“The painful truth is that the use of violence to take, to exercise, and to preserve power remains a persistent reality in much of the world. The vision of the U.N. Charter — to spare succeeding generations this scourge of war — remains real. It still stirs our soul and warms our hearts, but it also demands of us a realism that is rock-hard, clear-eyed, steady, and sure — a realism that understands the nations of the United Nations are not united. I come before you this morning preoccupied with peace, with ensuring that the differences between some of us not be permitted to degenerate into open conflict, and I come offering for my own country a new commitment, a fresh start.”
Rather than framing realism defensively as Trump did today, Reagan went on the offensive and made the case for freedom.
…What kind of people will we be 40 years from today? May we answer: free people, worthy of freedom and firm in the conviction that freedom is not the sole prerogative of a chosen few, but the universal right of all God's children. This is the universal declaration of human rights set forth in 1948, and this is the affirming flame the United States has held high to a watching world. We champion freedom not only because it is practical and beneficial but because it is morally right and just. Free people whose governments rest upon the consent of the governed do not wage war on their neighbors. Free people blessed by economic opportunity and protected by laws that respect the dignity of the individual are not driven toward the domination of others.
…Life and the preservation of freedom to live it in dignity is what we are on this Earth to do. Everything we work to achieve must seek that end so that some day our prime ministers, our premiers, our presidents, and our general secretaries will talk not of war and peace, but only of peace. We've had 40 years to begin. Let us not waste one more moment to give back to the world all that we can in return for this miracle of life.”
In seven years, we’ll mark the date that Reagan looked forward to – the 80th session of the UN General Assembly.
What kind of people will be in 2025? Will we go down the path that Trump outlined, and “choose a future of patriotism, prosperity, and pride?”
Or will we worry less about the definition of sovereignty and more about championing freedom?
We’ve got less than a decade to hit the target and live up to our ideals.
As Reagan would put it, let’s not waste one more moment.
Today I’ll cast my ballot in California’s Republican primary and change the course of American political history. Of course, my primary vote doesn’t really matter -- that contest is long over.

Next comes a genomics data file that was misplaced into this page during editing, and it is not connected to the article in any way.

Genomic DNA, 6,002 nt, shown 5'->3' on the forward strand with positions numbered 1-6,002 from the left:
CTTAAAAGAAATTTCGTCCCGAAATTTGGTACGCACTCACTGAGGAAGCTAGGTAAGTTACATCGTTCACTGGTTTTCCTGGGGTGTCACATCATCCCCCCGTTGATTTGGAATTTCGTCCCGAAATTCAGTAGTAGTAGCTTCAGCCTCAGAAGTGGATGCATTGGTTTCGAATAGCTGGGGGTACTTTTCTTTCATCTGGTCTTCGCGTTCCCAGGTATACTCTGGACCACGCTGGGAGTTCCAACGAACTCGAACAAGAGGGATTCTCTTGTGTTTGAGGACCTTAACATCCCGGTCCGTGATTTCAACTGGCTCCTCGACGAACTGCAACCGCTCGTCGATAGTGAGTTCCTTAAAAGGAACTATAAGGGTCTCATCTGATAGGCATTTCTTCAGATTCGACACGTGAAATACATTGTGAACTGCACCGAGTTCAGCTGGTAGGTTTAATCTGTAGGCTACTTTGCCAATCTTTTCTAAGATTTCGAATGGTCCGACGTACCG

I’m looking ahead to November, and here’s something I never thought I’d say: I'm voting for Hillary.
If you’re going into the election with a Never Hillary hashtag, I understand. I followed the Clinton White House scandals of the '90s as a high school student who paid way too much attention to politics. When Bill Clinton ran for president, I planted a Bush Quayle sign in our front yard, even though we lived in a liberal-leaning college town. It didn’t bode well for the GOP that one morning we woke up to find the Bush sign burnt to a crisp.
I moved to Washington as a college freshman and took an internship working in the federal government, which made me feel a little like Mr. Smith Goes to Washington. Then the Lewinsky scandal broke, and I wondered how the Clinton presidency could tarnish everything in its wake. Suddenly, working in government as a college intern seemed tawdry instead of idealistic.
So if you’re frustrated with scandals of the past or scandals of the present, I get it. And yet, I’m With Her now (even though that slogan deserves an eye roll).
The bigger task at hand is to think about remaking the GOP. Republican leaders shouldn't jump on the bandwagon to endorse the party’s nominee. They should re-imagine what it means to be a Republican. There’s a wave of discontent rising among Americans, rooted in a lack of economic opportunity. In times like these, sometimes we point fingers and assign blame.
What if we did something different? After all, this is the party of Lincoln.
What would he say about this election?
While running for Senate more than 150 years ago, Lincoln took a stand against slavery.
He didn’t win the Senate seat. He lost that battle, but he won the war and changed hearts and minds.
Where’s the longer-term view today? I keep hearing that the party of Lincoln wants to win the White House, but shouldn’t we be focused on winning the future?
It’s time to stop seeing this election as the be-all, end-all. Let’s vote for Hillary and push for change. Let’s rework our party and restore it become something better.
All those years ago, Lincoln had it right. Speaking to Republicans in Illinois as he fought for the Senate seat, he reminded them of the trials they had already overcome.
“Did we brave all then to falter now?…We shall not fail - if we stand firm, we shall not fail.”
If Never Hillary is your mantra, then what are you Always For? An incoherent demagogue is not the answer to our country’s problems.
Let’s rally together and create something different. If we stand firm, we shall not fail.